7 Low Sugar Fruits That Should Be On Your List
By: Kratika Mon, 13 Sept 2021 5:00 PM
Either you are suffering from diabetes or following a ketogenic diet, you have to put restrictions over foods which contain a lot of sugar and starch. Generally, people who keep a check on their sugar intake often reduce their consumption of fizzy drinks, chocolate, or candy but forget about fruit. No doubt, fruit contains lots of other healthy nutrients but some varieties are higher in sugar than others. So, if you are a fruit lover and don’t want to give up on this nature candy, choose wisely! Here is a list of low sugar fruits with their net carbs (total carbs – fibre) per 100g.
Berries are a great option when it comes to picking fruit that’s low in sugar. A cup of strawberries has only 7 grams of sugar and provides just about, if not more than, your daily recommendation of vitamin C.
The best way to minimize your sugar intake is to be mindful of your portion sizes, says Taub-Dix. Grapefruit is a great option as an alternative to sugary snacks, but you might not want to eat the whole thing depending on your needs. Half of one of the fruits contains 8 grams of sugar.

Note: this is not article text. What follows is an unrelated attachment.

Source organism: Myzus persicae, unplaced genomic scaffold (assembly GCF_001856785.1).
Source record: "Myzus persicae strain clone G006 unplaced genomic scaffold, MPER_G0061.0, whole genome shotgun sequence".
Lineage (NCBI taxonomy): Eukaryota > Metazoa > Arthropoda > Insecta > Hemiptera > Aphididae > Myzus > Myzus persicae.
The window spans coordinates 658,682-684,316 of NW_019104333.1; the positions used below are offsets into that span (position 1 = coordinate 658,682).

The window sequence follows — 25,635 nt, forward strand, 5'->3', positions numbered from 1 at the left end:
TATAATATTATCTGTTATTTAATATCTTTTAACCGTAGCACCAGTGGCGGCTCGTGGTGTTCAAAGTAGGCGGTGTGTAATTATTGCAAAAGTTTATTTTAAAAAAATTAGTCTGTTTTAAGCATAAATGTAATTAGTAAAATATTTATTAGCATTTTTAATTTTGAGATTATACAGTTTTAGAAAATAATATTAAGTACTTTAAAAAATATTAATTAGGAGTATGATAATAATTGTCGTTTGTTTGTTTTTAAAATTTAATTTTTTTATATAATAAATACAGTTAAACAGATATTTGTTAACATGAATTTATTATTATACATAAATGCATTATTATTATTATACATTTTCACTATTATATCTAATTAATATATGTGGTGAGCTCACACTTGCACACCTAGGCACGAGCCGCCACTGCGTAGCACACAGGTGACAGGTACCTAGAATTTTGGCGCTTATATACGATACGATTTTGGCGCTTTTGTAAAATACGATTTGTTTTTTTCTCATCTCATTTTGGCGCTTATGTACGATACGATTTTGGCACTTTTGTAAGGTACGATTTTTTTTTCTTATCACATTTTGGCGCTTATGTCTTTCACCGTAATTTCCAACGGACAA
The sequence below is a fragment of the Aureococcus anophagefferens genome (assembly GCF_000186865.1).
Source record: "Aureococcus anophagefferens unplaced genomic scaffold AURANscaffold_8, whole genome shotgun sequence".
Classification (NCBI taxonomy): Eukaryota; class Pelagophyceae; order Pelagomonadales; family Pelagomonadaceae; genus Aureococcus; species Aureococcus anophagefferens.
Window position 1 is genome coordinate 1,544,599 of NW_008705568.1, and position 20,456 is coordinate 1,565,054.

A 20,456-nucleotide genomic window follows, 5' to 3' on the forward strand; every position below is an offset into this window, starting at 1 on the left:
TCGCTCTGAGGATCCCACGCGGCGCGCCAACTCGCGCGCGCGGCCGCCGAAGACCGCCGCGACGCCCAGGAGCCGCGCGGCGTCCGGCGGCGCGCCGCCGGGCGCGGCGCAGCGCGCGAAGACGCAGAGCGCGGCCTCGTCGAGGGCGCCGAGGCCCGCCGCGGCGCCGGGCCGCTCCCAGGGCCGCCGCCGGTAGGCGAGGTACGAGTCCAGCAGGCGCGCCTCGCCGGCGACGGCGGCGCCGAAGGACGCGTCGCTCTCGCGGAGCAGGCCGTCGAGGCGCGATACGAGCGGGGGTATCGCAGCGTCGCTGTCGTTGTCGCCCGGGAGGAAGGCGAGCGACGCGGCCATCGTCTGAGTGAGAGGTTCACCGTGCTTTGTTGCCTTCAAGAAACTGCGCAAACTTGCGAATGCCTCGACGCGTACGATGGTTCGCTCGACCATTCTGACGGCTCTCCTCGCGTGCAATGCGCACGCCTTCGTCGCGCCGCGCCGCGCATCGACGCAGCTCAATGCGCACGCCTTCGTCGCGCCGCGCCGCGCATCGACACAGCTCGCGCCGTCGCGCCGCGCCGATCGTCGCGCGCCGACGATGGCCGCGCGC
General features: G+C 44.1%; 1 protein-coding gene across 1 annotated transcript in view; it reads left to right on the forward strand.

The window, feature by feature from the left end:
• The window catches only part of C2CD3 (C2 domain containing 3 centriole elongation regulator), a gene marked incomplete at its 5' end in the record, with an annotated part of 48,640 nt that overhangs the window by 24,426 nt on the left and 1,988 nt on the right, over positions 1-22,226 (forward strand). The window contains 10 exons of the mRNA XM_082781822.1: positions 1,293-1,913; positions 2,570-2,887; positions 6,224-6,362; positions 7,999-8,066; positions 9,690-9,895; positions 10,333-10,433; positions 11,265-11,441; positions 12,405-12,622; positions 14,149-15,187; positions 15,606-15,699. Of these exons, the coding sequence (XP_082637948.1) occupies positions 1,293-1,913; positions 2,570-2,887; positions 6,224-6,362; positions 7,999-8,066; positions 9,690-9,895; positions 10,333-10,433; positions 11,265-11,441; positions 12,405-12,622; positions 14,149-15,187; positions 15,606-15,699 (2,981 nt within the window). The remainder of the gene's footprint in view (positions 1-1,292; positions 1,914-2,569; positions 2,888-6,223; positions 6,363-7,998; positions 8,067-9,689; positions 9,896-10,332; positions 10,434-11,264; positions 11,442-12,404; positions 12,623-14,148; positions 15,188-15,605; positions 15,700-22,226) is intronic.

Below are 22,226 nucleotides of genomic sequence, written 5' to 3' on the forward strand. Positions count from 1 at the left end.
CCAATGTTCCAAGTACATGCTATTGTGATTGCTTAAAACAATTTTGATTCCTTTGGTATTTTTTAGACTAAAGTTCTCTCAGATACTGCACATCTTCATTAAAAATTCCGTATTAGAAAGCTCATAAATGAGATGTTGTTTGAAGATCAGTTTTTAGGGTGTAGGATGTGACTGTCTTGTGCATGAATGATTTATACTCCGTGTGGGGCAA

Yes, avocados are indeed a fruit. That big pit at the center counts as a seed, which is one of the defining features of fruits. Avocados are full of healthy fats that protect your heart and lower your LDL (a.k.a. "bad") cholesterol, plus phytochemicals that reduce oxidative and inflammatory stress. One avocado has a little over a gram of sugar.
These late-summer favorites only have 7 grams of sugar and are 30 calories a piece, according to Jaclyn London, MS, RD, CDN. What's cool about plums is you can get creative with them and make things like sugar-free jams and marmalade.
These berries are surprisingly low in sugar given their sweet taste: One cup contains only 5 grams of sugar. And with 8 grams of fiber, they’re more likely to leave you feeling full than some other fruit.
This is another tasty berry. One cup packs 7 grams of sugar, 8 grams of fiber, and 2 grams of protein, making it the perfect nutrient-dense snack.
If you have diabetes or are concerned about how fruit is affecting your blood sugar, consider the way you consume it. A whole apple has a lower glycemic index (GI) than apple juice, says Taub-Dix. This means that apple juice has the potential to spike your blood sugar more than eating the plain fruit would. On its own, one medium apple harbors only 19 grams of sugar, whereas a cup of unsweetened apple juice has about 24.